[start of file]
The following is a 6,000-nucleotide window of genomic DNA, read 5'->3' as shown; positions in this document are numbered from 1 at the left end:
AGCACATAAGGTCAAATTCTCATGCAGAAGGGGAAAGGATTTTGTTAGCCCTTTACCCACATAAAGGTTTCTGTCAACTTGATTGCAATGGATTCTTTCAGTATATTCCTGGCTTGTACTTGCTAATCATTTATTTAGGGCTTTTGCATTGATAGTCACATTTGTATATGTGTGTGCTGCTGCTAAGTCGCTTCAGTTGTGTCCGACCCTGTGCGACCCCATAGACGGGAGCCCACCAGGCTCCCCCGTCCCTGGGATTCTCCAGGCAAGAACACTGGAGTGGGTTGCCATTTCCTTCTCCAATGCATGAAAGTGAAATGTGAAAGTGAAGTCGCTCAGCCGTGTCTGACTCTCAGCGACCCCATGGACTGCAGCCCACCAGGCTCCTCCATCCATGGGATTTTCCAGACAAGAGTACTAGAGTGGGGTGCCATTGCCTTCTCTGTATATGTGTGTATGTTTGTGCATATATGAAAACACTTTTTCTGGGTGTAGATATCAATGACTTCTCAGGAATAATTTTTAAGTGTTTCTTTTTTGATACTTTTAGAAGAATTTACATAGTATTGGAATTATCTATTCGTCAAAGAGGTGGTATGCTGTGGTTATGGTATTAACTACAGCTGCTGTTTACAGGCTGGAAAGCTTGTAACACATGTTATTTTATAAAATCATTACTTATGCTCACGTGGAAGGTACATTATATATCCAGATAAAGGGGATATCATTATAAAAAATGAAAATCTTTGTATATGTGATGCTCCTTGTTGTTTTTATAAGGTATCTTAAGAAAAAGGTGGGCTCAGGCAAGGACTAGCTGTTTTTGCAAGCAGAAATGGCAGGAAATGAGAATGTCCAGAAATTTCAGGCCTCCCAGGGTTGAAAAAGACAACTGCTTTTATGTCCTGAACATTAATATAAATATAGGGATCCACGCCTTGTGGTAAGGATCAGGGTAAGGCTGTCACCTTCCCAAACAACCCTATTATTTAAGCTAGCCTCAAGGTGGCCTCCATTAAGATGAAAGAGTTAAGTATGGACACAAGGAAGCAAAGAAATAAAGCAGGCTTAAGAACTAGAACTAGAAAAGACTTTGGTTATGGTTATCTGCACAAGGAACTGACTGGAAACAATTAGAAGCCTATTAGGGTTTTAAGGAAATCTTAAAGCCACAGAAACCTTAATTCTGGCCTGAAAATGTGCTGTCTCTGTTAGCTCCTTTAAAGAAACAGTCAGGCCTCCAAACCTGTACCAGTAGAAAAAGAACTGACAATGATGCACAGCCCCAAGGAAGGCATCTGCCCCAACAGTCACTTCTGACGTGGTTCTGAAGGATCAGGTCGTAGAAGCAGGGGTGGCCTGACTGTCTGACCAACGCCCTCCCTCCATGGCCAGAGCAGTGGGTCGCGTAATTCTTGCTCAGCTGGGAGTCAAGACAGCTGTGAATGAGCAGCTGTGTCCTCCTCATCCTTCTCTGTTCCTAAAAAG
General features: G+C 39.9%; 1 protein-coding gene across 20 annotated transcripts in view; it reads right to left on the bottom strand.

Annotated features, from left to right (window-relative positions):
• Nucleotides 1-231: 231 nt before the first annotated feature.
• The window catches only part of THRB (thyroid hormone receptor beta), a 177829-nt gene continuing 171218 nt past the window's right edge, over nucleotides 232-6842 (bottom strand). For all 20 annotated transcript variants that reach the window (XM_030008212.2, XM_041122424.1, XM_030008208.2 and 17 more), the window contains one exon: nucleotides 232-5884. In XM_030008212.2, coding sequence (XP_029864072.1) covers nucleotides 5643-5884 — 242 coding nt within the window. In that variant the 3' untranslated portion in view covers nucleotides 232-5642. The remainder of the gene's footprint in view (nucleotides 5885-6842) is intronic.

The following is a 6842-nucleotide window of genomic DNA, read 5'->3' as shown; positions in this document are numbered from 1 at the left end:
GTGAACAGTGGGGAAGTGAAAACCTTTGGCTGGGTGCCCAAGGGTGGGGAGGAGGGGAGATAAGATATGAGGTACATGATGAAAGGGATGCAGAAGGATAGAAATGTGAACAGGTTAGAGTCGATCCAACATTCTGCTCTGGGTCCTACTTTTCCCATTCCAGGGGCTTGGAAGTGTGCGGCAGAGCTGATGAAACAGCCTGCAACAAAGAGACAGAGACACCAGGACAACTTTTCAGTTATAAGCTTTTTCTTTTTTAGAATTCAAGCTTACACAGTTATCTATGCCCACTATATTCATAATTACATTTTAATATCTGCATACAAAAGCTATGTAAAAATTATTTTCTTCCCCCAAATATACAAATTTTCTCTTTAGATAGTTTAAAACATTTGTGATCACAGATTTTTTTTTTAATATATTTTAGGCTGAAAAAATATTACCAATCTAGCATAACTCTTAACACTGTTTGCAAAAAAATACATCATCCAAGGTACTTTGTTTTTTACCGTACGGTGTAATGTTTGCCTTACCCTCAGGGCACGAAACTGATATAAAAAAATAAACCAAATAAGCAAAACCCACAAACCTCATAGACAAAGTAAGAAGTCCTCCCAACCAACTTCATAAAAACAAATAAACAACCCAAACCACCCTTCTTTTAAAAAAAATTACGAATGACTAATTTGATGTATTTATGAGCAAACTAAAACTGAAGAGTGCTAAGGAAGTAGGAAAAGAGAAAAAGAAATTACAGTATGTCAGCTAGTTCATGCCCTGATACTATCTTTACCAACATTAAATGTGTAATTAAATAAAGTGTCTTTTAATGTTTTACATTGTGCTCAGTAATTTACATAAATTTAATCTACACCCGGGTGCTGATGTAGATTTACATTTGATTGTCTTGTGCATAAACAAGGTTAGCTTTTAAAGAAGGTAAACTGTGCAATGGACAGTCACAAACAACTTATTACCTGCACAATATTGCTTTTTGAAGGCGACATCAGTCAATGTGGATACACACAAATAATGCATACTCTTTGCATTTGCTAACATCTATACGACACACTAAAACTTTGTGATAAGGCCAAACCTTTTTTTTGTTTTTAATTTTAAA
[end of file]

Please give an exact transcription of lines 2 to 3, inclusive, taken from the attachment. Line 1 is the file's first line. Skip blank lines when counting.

AGCACATAAGGTCAAATTCTCATGCAGAAGGGGAAAGGATTTTGTTAGCCCTTTACCCACATAAAGGTTTCTGTCAACTTGATTGCAATGGATTCTTTCAGTATATTCCTGGCTTGTACTTGCTAATCATTTATTTAGGGCTTTTGCATTGATAGTCACATTTGTATATGTGTGTGCTGCTGCTAAGTCGCTTCAGTTGTGTCCGACCCTGTGCGACCCCATAGACGGGAGCCCACCAGGCTCCCCCGTCCCTGGGATTCTCCAGGCAAGAACACTGGAGTGGGTTGCCATTTCCTTCTCCAATGCATGAAAGTGAAATGTGAAAGTGAAGTCGCTCAGCCGTGTCTGACTCTCAGCGACCCCATGGACTGCAGCCCACCAGGCTCCTCCATCCATGGGATTTTCCAGACAAGAGTACTAGAGTGGGGTGCCATTGCCTTCTCTGTATATGTGTGTATGTTTGTGCATATATGAAAACACTTTTTCTGGGTGTAGATATCAATGACTTCTCAGGAATAATTTTTAAGTGTTTCTTTTTTGATACTTTTAGAAGAATTTACATAGTATTGGAATTATCTATTCGTCAAAGAGGTGGTATGCTGTGGTTATGGTATTAACTACAGCTGCTGTTTACAGGCTGGAAAGCTTGTAACACATGTTATTTTATAAAATCATTACTTATGCTCACGTGGAAGGTACATTATATATCCAGATAAAGGGGATATCATTATAAAAAATGAAAATCTTTGTATATGTGATGCTCCTTGTTGTTTTTATAAGGTATCTTAAGAAAAAGGTGGGCTCAGGCAAGGACTAGCTGTTTTTGCAAGCAGAAATGGCAGGAAATGAGAATGTCCAGAAATTTCAGGCCTCCCAGGGTTGAAAAAGACAACTGCTTTTATGTCCTGAACATTAATATAAATATAGGGATCCACGCCTTGTGGTAAGGATCAGGGTAAGGCTGTCACCTTCCCAAACAACCCTATTATTTAAGCTAGCCTCAAGGTGGCCTCCATTAAGATGAAAGAGTTAAGTATGGACACAAGGAAGCAAAGAAATAAAGCAGGCTTAAGAACTAGAACTAGAAAAGACTTTGGTTATGGTTATCTGCACAAGGAACTGACTGGAAACAATTAGAAGCCTATTAGGGTTTTAAGGAAATCTTAAAGCCACAGAAACCTTAATTCTGGCCTGAAAATGTGCTGTCTCTGTTAGCTCCTTTAAAGAAACAGTCAGGCCTCCAAACCTGTACCAGTAGAAAAAGAACTGACAATGATGCACAGCCCCAAGGAAGGCATCTGCCCCAACAGTCACTTCTGACGTGGTTCTGAAGGATCAGGTCGTAGAAGCAGGGGTGGCCTGACTGTCTGACCAACGCCCTCCCTCCATGGCCAGAGCAGTGGGTCGCGTAATTCTTGCTCAGCTGGGAGTCAAGACAGCTGTGAATGAGCAGCTGTGTCCTCCTCATCCTTCTCTGTTCCTAAAAAG
General features: G+C 39.9%; 1 protein-coding gene across 20 annotated transcripts in view; it reads right to left on the bottom strand.